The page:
Parshat Shemini opens with “on the eighth day” – Vayehi bayom hashemini (Lev 9:1) with a call by Moses for Aaron to bring “a young calf for a sin offering” (9:2) … “and a meal offering mingled with oil” ((9:4)… “And they brought that which Moshe commanded before the Tent of Meeting” (9:4) “And Moses said, This is the things which the Lord commanded you to do: and the glory of
G-d shall appear (VAYERA) to you”
(9:6)… “and offer the offering of the people and make atonement for them” ((9:7).

The word “VAYERA” is uncommon, appearing only 13 times in the Torah (Pentateuch) and always, with but one exception (Gen 46:29), referring to a dramatic appearance of G-d or one of G-d’s emissary angels on His behalf.

The most dramatic of these VAYERAs is that of the eponymous Parsha in Genesis which describes the annunciation to Abraham and Sarah regarding the birth of Isaac and the seemingly disconnected episode of the Akedah, the binding/sacrifice of Isaac.

I would suggest that the VAYERA of our Parsha (Shemini) is not coincidental to that of Parshat Vayera, and the links and parallels are compelling.

Note that it is on the eighth day (SHEMINI) that G-d orders the sin offering which, in turn, will result in the appearance (VAYERA) of His glory. The eighth day is, of course, when a brit milah (ritual circumcision) is performed. And it was while recuperating from his brit milah that G-d appears to Abraham as he is “sitting in the tent door”(Gen 18:1). And just as Abraham was at the entrance to his tent, likewise the event described in Shemini is “before the Tent of Meeting” (9:4).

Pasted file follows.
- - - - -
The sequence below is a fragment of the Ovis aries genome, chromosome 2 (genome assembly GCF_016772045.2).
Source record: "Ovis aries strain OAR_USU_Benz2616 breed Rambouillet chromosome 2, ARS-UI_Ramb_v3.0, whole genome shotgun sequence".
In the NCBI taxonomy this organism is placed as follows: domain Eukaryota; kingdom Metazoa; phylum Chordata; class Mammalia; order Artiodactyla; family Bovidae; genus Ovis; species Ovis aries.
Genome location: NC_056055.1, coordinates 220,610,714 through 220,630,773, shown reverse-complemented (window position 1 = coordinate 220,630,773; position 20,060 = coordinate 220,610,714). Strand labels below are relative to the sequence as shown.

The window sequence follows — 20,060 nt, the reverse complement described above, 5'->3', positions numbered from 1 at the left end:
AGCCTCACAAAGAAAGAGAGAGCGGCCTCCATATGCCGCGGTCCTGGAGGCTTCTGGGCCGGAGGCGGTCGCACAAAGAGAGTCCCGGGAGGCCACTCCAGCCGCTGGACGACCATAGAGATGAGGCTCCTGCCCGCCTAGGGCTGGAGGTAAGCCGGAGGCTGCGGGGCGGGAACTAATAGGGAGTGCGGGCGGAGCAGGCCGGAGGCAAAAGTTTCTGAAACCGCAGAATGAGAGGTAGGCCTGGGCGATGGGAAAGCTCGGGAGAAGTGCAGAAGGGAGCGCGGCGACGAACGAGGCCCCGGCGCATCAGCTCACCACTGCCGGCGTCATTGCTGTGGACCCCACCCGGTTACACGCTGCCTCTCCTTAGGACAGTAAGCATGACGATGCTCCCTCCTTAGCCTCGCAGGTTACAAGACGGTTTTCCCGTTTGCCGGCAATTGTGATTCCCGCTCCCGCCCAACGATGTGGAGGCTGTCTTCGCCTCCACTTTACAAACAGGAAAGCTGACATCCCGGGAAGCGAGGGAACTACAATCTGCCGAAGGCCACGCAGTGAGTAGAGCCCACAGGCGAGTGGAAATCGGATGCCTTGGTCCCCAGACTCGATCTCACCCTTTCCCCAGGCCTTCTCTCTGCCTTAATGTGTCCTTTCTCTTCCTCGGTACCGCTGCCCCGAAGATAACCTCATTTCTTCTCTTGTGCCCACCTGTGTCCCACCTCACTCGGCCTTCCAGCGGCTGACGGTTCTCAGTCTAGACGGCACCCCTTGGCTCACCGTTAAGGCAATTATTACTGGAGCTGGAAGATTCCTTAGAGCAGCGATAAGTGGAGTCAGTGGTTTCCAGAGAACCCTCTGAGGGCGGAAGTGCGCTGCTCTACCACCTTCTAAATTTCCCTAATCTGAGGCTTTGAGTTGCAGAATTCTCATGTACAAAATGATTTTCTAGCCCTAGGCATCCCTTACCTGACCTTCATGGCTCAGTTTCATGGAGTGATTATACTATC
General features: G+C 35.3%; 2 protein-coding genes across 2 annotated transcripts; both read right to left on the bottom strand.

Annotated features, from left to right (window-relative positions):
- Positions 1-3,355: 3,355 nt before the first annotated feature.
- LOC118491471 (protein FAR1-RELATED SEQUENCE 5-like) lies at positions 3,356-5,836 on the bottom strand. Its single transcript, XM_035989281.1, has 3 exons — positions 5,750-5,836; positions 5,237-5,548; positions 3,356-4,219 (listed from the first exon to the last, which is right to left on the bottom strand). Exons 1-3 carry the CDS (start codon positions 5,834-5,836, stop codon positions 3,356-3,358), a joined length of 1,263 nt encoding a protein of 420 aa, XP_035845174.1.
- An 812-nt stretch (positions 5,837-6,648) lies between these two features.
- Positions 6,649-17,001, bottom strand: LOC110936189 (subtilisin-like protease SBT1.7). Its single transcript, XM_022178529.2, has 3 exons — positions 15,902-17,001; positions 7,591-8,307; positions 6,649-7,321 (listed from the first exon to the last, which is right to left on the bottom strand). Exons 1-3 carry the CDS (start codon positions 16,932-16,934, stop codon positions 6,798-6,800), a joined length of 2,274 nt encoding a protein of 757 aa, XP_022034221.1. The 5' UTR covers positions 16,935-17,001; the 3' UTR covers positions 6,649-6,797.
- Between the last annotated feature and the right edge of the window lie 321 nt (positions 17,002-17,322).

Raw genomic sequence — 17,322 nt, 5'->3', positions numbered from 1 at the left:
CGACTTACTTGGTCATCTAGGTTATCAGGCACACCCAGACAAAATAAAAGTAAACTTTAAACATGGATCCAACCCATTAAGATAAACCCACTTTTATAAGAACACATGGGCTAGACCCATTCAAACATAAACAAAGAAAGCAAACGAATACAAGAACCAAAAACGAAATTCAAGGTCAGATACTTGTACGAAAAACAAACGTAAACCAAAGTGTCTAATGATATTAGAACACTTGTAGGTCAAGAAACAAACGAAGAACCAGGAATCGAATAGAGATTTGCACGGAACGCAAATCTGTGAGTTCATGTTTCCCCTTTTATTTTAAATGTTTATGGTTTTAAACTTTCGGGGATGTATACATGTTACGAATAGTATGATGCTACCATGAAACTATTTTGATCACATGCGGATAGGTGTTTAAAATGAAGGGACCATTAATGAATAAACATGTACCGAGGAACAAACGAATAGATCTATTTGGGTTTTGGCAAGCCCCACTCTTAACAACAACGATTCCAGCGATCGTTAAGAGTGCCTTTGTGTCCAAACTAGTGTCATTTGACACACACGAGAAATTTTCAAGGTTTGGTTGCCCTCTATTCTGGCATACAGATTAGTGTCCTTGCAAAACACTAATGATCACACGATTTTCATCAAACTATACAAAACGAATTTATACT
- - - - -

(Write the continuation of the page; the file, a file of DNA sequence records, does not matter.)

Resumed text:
Parenthetically it is worth nothing that the opening verse of Parshat Vayera would seem to be a total non-sequitur:

“And the Lord appeared (VAYERA) to him (Abraham) by the terebinths of Mamre; as he sat in the tent door in the heat of the day; and he (Abraham) looked, and, lo, three men stood by him (Gen 9:1). There seems to be no connection whatsoever between G-d appearing in the first part of the verse and the sudden appearance of the three strangers. But, as we shall see, there is indeed every connection here.

Now what does Abraham offer his three visitors? “…three measures of fine meal … and a calf tender and good” (Gen 18:6). And what does G-d require as an atonement offering in our Parsha? “a young calf for a sin offering” (9:2) … “and a meal offering mingled with oil”. In other words, pretty much the identical menu.